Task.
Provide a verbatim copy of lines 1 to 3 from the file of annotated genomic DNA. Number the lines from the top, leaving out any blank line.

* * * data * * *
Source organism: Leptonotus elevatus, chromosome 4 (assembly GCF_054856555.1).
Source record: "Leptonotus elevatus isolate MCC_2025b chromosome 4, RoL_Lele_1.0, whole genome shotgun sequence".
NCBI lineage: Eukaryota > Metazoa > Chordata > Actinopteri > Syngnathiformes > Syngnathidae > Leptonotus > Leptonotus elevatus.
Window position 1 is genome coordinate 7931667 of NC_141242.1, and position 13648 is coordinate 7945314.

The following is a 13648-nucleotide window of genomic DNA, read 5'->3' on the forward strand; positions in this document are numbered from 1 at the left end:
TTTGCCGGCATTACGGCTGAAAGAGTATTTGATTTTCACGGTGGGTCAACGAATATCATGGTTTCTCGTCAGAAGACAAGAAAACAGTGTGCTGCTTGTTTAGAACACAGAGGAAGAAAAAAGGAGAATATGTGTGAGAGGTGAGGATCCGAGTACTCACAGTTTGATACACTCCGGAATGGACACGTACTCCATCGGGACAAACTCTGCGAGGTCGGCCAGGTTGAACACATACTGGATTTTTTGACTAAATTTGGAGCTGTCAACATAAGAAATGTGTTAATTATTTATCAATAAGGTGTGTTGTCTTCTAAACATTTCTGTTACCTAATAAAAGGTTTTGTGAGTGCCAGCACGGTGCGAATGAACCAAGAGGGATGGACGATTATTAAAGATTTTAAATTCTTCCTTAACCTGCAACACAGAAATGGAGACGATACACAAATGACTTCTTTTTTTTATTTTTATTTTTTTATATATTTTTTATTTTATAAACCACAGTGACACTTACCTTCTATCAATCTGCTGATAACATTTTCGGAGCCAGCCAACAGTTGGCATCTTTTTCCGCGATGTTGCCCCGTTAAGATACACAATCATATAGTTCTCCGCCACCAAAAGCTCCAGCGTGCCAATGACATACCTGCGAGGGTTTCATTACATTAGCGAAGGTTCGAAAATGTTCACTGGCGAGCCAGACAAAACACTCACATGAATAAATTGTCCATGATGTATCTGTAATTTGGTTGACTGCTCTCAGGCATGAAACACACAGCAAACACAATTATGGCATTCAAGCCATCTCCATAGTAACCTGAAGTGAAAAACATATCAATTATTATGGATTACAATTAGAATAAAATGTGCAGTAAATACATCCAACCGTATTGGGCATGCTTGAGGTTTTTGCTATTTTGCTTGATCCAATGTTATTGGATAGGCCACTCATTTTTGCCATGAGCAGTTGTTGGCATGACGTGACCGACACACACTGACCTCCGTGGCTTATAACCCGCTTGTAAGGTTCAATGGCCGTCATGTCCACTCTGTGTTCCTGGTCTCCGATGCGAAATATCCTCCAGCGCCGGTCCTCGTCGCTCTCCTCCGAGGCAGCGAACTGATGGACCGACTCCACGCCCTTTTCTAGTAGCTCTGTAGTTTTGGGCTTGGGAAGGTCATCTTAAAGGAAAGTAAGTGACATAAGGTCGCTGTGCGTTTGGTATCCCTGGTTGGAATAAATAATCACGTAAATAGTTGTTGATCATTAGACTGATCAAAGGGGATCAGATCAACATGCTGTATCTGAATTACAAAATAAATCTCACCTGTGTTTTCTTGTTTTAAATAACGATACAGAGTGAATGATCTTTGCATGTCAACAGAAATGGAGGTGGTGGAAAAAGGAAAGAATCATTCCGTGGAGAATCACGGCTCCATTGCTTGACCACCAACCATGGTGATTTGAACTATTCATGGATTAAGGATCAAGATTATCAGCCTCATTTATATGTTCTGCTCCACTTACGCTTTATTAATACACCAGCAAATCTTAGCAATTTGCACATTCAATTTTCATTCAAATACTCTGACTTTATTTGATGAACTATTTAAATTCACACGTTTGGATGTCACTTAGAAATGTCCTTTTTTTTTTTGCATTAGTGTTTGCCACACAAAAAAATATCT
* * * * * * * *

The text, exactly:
Source organism: Leptonotus elevatus, chromosome 4 (assembly GCF_054856555.1).
Source record: "Leptonotus elevatus isolate MCC_2025b chromosome 4, RoL_Lele_1.0, whole genome shotgun sequence".
NCBI lineage: Eukaryota > Metazoa > Chordata > Actinopteri > Syngnathiformes > Syngnathidae > Leptonotus > Leptonotus elevatus.